“The debates should be open,” he said. “For the parties to set requirements is not good for the system. It impugns the integrity of the media. Saying we can't do our jobs.”

He added, “You have sort of a controlled environment, which is not what the free press is about ... One of the values of a debate is to challenge a candidate's ability to think on his or her feet as any president will have to do.”

Asked how this compares to his debate, he said: “The parties had nothing to do with it, this is quite unusual to try to dictate who the networks should provide. The next will be to dictate the questions we should ask.”

CBS News' February 13 debate does not have a conservative media partner as Face the Nation host John Dickerson will be the lone moderator. CBS News declined to comment on how it managed to broker a deal for a debate without that requirement. The conservative Fox Business Network does not have a partner for its January 14 debate.

CNN, NBC, and ABC also declined to comment on the RNC requirement or why none of the Democratic debates are including a progressive media outlet among the panelists. (NBC News will partner with the Congressional Black Caucus Institute for its January 17 debate.)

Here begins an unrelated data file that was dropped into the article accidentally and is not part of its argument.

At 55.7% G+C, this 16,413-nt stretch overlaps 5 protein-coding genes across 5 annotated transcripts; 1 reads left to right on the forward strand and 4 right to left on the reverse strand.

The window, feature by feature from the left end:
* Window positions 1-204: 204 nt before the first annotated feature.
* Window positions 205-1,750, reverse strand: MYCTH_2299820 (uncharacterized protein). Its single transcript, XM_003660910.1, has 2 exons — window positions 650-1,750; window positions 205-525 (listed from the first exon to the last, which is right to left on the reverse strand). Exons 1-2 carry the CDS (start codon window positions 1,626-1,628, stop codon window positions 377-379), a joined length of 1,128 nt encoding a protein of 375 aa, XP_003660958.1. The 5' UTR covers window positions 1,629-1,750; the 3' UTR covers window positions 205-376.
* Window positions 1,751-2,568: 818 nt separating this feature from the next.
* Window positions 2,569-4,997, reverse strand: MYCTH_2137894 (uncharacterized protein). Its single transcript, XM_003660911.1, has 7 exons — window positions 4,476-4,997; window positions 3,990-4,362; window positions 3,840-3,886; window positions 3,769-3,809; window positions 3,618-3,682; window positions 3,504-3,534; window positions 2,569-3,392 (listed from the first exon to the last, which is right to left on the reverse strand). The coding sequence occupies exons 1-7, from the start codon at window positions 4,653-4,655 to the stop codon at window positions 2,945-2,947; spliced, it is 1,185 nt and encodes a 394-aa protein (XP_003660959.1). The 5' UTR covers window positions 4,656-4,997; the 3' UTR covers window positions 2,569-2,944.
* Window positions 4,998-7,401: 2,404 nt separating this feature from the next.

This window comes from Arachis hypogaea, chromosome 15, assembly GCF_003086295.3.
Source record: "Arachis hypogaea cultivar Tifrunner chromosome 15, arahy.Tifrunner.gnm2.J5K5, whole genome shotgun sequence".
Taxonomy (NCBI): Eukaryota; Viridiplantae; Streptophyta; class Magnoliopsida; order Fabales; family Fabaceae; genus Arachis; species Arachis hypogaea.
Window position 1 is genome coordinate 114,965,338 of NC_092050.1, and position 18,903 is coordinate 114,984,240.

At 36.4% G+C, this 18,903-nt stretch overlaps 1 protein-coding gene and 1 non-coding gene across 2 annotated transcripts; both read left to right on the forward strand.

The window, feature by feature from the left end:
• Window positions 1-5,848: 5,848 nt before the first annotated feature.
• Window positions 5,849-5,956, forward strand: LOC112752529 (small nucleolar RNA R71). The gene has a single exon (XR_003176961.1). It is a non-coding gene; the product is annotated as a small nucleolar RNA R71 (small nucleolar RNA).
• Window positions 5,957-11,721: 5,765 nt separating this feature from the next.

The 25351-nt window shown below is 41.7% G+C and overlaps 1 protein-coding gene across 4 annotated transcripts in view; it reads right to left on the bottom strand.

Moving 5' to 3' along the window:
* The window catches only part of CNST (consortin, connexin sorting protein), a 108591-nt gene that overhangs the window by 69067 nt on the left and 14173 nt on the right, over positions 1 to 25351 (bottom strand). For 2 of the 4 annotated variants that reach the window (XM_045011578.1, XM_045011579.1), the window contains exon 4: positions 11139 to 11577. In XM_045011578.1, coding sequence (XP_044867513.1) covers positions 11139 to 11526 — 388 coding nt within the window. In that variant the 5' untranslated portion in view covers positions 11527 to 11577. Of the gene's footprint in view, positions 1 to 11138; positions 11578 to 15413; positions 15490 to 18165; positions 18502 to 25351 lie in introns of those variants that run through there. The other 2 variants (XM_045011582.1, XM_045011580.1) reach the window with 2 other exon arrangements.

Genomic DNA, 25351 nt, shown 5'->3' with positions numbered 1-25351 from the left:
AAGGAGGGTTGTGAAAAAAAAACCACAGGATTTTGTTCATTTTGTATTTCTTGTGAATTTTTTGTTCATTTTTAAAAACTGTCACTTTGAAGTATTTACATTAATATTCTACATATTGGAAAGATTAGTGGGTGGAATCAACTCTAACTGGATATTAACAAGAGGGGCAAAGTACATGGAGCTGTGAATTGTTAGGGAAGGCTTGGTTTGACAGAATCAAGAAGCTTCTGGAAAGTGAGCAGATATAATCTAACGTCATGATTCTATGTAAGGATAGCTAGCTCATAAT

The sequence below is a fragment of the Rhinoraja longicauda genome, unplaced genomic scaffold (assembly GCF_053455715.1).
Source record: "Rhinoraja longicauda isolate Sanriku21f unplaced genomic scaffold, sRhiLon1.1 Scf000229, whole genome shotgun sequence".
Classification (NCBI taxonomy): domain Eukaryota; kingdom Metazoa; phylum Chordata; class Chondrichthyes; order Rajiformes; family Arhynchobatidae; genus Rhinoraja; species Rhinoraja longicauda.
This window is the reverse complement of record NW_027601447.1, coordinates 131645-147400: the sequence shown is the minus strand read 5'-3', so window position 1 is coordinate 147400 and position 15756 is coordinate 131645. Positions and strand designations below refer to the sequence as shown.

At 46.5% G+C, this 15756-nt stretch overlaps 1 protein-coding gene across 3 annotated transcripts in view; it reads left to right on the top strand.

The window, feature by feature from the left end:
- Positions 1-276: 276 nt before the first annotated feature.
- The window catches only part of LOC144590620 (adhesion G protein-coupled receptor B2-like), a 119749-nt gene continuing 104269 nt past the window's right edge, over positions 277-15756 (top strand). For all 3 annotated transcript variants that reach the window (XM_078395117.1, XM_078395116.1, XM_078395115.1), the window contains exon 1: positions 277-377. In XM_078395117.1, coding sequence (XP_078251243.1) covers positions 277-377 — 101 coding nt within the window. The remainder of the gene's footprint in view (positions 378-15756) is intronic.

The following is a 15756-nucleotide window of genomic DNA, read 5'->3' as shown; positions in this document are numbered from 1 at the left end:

A source at the Democratic National Committee close to its debate negotiations said no such requirement was ever brought up during its planning with the networks.

Several former network news presidents said the RNC demand is unusual and not something they would have agreed to.

“If I were still at the network and we were putting on the debate, we would refuse,” said Bill Small, NBC News president from 1979 to 1982 and a former CBS News Washington bureau chief. “The debate questioners ought to be the choice of the networks. Would you want to see a political party pick your interviewer if you were doing your newscast? If they want to have network news people they have to recognize that the networks will choose.”

He later added, “I've never heard of it before, almost always during my experience, a debate was set up, the networks chose not only who they wanted but who would moderate it. I can't conceive of a news organization saying we'll carry it. It reflects badly on the Republicans and on the networks.”

Jonathan Klein, CNN president from 2004 to 2010 and former executive vice president of 60 Minutes, said the parties have long tried to dictate terms, but said this is more than in the past.

“In most ways, it's a good thing for news organizations to be fiercely independent of any outside forces,” he said. “What a news organization has to decide is if it is important to maintain that it is in fact objective in its questioning and is an equal opportunity griller. Can we just ask tough questions that are not softballs and are not unfair to the candidates? Generally speaking, we never liked to allow the political organizations on either side too much say in the format or the approach.”

Lawrence Grossman, NBC News president from 1984 to 1988, said giving the RNC such power “distorts” the debates.   

“The question remains who is in charge of the debates?” he said. “The people who schedule it or the people who participate in it? They should probably not say who asks the questions. They can decide not to participate if they don't like the conditions.”